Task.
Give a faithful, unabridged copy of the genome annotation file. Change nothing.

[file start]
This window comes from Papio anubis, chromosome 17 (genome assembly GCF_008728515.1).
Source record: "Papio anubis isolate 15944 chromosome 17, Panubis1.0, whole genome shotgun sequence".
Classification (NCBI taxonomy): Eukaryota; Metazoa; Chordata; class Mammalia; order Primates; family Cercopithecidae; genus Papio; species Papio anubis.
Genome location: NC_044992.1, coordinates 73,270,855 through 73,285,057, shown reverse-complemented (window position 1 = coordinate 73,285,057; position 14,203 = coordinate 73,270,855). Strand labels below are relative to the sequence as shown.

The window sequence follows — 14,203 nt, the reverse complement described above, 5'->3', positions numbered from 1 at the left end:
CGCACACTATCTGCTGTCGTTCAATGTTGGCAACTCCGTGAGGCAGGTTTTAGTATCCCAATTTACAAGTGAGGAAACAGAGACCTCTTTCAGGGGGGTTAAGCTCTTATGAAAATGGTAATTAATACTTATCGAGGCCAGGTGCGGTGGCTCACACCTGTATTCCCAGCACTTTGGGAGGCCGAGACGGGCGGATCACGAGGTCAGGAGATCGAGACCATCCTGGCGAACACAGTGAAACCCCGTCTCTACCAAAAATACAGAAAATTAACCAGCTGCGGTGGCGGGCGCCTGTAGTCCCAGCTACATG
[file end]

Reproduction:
This window comes from Papio anubis, chromosome 17 (genome assembly GCF_008728515.1).
Source record: "Papio anubis isolate 15944 chromosome 17, Panubis1.0, whole genome shotgun sequence".
Classification (NCBI taxonomy): Eukaryota; Metazoa; Chordata; class Mammalia; order Primates; family Cercopithecidae; genus Papio; species Papio anubis.
Genome location: NC_044992.1, coordinates 73,270,855 through 73,285,057, shown reverse-complemented (window position 1 = coordinate 73,285,057; position 14,203 = coordinate 73,270,855). Strand labels below are relative to the sequence as shown.

The window sequence follows — 14,203 nt, the reverse complement described above, 5'->3', positions numbered from 1 at the left end:
CGCACACTATCTGCTGTCGTTCAATGTTGGCAACTCCGTGAGGCAGGTTTTAGTATCCCAATTTACAAGTGAGGAAACAGAGACCTCTTTCAGGGGGGTTAAGCTCTTATGAAAATGGTAATTAATACTTATCGAGGCCAGGTGCGGTGGCTCACACCTGTATTCCCAGCACTTTGGGAGGCCGAGACGGGCGGATCACGAGGTCAGGAGATCGAGACCATCCTGGCGAACACAGTGAAACCCCGTCTCTACCAAAAATACAGAAAATTAACCAGCTGCGGTGGCGGGCGCCTGTAGTCCCAGCTACATG